The Drennen-Scott Historic Site owned by the University of Arkansas - Fort Smith has acquired two properties in downtown Van Buren in an expansion effort that will create additional exhibit space, office space and parking lots for the site.

UAFS acquired the Wilhauf House, located at 109 N. Third St. south of the DSHS, in addition to a property north of the Drennen-Scott House that will be used to create additional parking for the DSHS.

The Wilhauf House is listed on the National Register of Historic Places.

The Arkansas Natural Cultural Resource Council approved a $367,000 grant May 6 to renovate the Wilhauf House after Tom Wing, DSHS director and assistant professor of history at UAFS, requested the grant. Also attending in a show of support were Rusty Myers, representing Van Buren Original; Jackie Krutsch, executive director of the Van Buren Chamber of Commerce; and Van Buren Mayor Bob Freeman.

"The fact that we were funded shows we have a project of great historical and local value. Grants like this aren’t guaranteed, and there were some good projects that didn’t get funded," Wing said. "I think the council considered our track record with the Drennen-Scott House, and the support of Mayor Freeman, Rusty Myers and Jackie Krutch played a big role as well."

Wing said the Wilhauf House was a natural acquisition for the DSHS, with the house listed on the National Register of Historic Places and estimated to be the second-oldest house in Van Buren.

The house was originally owned by Leonard Wilhauf, a German immigrant who owned a bakery on Main Street. But the land also holds ties to John Drennen, after which the DSHS is named, as it belonged to his original estate.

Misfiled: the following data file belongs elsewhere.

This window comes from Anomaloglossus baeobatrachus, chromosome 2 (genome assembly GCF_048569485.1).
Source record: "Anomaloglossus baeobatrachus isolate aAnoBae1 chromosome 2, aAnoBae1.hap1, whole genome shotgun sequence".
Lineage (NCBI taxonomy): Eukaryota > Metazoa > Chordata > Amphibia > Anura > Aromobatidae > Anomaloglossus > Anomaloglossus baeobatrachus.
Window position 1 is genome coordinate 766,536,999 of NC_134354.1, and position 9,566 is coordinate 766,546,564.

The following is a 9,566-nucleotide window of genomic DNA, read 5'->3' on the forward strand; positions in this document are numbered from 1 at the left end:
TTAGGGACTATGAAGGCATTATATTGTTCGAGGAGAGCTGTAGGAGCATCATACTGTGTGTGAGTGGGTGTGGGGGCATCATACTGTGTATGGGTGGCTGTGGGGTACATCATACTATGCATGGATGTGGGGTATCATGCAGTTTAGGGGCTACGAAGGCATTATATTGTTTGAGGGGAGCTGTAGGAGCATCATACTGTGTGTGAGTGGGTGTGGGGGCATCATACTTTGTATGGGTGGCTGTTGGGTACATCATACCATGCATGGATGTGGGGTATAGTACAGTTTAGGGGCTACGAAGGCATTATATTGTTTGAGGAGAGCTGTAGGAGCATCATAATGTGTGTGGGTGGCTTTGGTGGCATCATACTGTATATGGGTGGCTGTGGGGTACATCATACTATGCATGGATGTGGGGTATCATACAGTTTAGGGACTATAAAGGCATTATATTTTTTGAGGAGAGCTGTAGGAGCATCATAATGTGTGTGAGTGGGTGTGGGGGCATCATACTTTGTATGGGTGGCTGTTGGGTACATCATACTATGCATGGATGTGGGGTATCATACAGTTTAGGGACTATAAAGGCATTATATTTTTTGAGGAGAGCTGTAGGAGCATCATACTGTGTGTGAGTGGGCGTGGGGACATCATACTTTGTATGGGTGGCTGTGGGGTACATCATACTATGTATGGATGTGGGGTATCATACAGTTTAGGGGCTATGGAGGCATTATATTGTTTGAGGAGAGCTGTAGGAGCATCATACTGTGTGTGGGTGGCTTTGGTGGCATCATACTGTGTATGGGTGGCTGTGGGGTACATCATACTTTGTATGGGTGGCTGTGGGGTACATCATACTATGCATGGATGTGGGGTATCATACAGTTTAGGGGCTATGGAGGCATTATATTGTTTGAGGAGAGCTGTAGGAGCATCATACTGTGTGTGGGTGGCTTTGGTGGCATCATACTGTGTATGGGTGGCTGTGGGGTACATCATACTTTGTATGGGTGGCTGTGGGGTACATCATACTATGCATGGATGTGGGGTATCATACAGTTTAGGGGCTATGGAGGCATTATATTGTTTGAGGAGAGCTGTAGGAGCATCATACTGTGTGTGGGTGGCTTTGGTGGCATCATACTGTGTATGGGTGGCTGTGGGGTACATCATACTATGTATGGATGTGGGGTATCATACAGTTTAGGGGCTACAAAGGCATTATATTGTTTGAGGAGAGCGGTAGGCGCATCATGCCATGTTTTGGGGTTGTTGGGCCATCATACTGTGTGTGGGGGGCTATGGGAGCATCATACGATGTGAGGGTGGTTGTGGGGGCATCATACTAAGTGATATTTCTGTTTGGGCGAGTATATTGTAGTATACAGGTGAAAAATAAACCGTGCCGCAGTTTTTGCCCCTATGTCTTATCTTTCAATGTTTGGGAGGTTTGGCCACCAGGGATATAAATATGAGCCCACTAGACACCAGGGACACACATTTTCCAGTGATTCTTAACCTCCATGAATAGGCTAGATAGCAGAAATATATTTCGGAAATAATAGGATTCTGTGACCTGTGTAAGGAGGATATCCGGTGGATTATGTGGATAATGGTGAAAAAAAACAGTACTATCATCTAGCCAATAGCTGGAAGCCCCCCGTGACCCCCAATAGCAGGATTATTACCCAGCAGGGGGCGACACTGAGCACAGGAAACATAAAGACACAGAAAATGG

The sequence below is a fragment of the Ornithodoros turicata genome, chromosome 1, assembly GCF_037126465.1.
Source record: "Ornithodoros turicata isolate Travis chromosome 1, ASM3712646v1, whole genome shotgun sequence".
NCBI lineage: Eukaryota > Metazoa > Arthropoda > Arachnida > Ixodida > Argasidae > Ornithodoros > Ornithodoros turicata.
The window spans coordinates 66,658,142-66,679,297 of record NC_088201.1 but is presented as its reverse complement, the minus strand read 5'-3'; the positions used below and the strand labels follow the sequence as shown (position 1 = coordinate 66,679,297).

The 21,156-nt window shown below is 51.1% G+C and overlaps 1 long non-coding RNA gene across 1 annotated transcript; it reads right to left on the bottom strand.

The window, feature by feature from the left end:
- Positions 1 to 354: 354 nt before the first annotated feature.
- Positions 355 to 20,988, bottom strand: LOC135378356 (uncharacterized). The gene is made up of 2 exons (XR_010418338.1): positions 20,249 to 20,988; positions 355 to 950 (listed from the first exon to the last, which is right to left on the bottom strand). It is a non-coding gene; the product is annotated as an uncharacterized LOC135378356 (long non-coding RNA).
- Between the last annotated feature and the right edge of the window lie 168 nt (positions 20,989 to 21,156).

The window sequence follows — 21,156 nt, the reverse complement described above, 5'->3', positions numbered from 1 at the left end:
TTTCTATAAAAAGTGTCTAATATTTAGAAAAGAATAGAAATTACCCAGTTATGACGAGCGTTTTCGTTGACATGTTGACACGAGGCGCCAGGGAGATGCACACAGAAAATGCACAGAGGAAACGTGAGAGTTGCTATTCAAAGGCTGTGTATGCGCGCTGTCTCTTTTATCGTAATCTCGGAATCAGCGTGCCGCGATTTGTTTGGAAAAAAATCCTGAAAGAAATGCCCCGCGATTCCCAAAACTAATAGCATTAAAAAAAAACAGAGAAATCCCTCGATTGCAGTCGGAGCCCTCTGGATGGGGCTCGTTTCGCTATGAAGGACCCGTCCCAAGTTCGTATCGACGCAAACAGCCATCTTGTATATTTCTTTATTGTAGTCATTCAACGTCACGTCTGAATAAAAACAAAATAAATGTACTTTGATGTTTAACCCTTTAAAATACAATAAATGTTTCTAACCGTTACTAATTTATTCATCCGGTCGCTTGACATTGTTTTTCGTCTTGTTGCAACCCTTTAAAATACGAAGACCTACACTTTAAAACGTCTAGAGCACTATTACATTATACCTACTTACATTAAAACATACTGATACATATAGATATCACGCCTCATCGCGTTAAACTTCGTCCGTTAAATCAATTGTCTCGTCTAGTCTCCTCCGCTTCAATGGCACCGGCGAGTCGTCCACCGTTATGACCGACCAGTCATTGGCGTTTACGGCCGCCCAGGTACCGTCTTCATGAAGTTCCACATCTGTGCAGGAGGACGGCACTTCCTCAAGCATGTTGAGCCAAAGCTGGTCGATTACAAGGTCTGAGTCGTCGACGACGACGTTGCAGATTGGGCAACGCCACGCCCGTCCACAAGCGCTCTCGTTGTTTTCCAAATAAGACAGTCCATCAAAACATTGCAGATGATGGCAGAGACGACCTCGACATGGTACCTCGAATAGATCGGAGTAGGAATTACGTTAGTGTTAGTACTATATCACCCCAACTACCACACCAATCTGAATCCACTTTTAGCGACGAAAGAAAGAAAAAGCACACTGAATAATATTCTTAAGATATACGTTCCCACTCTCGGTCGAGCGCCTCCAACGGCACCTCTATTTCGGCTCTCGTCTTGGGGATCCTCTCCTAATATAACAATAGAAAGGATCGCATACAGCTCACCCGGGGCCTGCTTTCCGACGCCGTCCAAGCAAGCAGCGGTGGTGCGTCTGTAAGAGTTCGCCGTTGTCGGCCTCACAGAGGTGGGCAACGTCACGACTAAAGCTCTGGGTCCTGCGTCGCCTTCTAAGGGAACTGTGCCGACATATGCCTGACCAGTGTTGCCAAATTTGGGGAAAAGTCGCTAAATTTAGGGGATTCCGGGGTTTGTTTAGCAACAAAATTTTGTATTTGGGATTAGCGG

"It was land owned by John Drennen, and it’s a property we’ve been interested in for quite some time," Wing said. "It’s a historic property, and we’re looking forward to preserving it, renovating it, and making it available to the public."

Similar to the Drennen-Scott House, the Wilhauf House will be renovated to provide additional space for student-created exhibits and student-led programming. Additionally, it will house the Arkansas Archeological Survey Research Station, currently housed in the Echols Building of the main campus.

Freeman pointed to the university’s historical preservation efforts as an invaluable contribution to Van Buren.

"To take the Drennen-Scott House and preserve it and make it available for the general public, that’s just fantastic. That’s our heritage here in the community," he said. "I was more than honored to do whatever was needed to support the expansion of the DSHS. I know the positive impact it’s going to have on Van Buren and what the university will be able to do with this structure."

Krutch stressed the importance of the expansion to Van Buren.

"The expansion of the University of Arkansas - Fort Smith campus here in Van Buren is an exciting addition, not only for the growth and development of downtown Van Buren, but for the entire region," Krutch said. "The improved property will coincide with the efforts of the City of Van Buren and the Van Buren Original organization to invigorate the downtown footprint. It is an enhancement of one more property to an already unique city sitting on the Arkansas River at the edge of the Western Frontier."

UAFS acquired the Drennen home, which dates back to the 1800s, and additional acreage in 2005. The Drennen-Scott Historic Site, which opened to the public in May 2011, serves as a museum and educational facility for UAFS.

John Drennen was a founder of Van Buren, politician, Indian agent, landowner and businessman. Charles Scott was Drennen’s business partner who married Drennen’s eldest daughter. Charles and Caroline Scott inherited control of the estate after Drennen’s death in 1855.